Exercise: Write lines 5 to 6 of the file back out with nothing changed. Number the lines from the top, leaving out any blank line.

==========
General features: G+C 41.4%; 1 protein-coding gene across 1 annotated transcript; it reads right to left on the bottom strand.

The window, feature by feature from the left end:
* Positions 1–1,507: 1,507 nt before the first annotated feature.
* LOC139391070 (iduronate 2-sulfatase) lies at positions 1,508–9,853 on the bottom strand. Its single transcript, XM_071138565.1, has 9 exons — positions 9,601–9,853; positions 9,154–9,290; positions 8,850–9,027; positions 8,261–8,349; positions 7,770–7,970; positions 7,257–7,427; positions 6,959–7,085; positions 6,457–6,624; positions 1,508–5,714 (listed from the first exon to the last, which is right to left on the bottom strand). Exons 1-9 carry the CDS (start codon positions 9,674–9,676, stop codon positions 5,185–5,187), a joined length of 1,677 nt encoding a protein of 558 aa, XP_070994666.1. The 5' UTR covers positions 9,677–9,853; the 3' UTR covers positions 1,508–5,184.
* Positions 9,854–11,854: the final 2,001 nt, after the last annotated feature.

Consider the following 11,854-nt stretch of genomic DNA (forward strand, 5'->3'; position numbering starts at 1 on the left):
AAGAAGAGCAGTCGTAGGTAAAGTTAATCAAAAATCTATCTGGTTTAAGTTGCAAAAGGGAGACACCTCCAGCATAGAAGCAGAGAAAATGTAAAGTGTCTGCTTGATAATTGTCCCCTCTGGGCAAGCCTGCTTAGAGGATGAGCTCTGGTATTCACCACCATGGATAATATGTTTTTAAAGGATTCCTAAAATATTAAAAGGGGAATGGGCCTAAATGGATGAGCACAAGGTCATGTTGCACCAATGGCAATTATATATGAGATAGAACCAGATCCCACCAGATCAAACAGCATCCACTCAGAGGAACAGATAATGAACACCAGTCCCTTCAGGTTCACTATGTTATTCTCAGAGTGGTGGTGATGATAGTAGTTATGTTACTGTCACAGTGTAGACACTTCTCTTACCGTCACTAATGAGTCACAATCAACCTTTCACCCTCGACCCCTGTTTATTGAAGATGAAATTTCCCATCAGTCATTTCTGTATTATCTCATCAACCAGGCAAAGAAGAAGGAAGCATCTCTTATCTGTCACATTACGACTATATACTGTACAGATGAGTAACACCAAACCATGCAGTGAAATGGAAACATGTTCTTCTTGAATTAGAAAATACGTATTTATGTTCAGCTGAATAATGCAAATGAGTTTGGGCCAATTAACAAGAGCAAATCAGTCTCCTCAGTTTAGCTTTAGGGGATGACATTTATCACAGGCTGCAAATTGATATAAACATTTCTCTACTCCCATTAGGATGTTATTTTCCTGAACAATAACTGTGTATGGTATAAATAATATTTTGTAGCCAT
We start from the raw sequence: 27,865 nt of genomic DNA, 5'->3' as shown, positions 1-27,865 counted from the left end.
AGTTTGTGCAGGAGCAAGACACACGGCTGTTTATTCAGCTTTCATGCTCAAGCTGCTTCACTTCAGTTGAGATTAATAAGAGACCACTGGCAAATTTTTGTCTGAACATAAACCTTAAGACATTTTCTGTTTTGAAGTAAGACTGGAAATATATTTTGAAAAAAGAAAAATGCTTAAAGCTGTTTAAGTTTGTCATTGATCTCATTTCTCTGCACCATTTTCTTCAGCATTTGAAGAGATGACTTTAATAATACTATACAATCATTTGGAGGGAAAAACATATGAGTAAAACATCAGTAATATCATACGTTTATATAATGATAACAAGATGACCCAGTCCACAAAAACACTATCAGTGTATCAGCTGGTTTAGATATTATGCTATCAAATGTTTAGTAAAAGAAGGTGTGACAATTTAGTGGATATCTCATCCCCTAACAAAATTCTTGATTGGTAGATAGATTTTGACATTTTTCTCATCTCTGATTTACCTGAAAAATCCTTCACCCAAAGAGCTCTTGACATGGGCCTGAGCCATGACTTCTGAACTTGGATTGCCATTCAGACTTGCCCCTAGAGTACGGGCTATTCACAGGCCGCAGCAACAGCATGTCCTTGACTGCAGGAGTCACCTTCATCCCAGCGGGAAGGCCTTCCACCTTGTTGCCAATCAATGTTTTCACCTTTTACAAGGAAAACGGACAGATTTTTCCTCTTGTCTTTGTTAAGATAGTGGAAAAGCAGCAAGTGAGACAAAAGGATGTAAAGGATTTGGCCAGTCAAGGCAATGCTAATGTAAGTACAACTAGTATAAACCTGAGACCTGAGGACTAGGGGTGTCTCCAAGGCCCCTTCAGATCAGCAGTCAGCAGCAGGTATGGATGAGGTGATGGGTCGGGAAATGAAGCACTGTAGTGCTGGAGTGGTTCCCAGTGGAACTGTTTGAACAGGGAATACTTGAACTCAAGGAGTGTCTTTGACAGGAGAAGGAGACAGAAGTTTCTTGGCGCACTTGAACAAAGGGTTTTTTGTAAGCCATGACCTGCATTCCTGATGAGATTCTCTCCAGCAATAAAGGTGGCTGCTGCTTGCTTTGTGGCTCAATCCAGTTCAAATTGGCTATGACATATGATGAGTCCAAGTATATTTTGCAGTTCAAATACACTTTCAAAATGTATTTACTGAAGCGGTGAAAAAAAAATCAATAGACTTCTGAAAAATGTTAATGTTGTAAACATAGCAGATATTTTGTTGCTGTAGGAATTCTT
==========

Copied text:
* Positions 9,854–11,854: the final 2,001 nt, after the last annotated feature.

Consider the following 11,854-nt stretch of genomic DNA (forward strand, 5'->3'; position numbering starts at 1 on the left):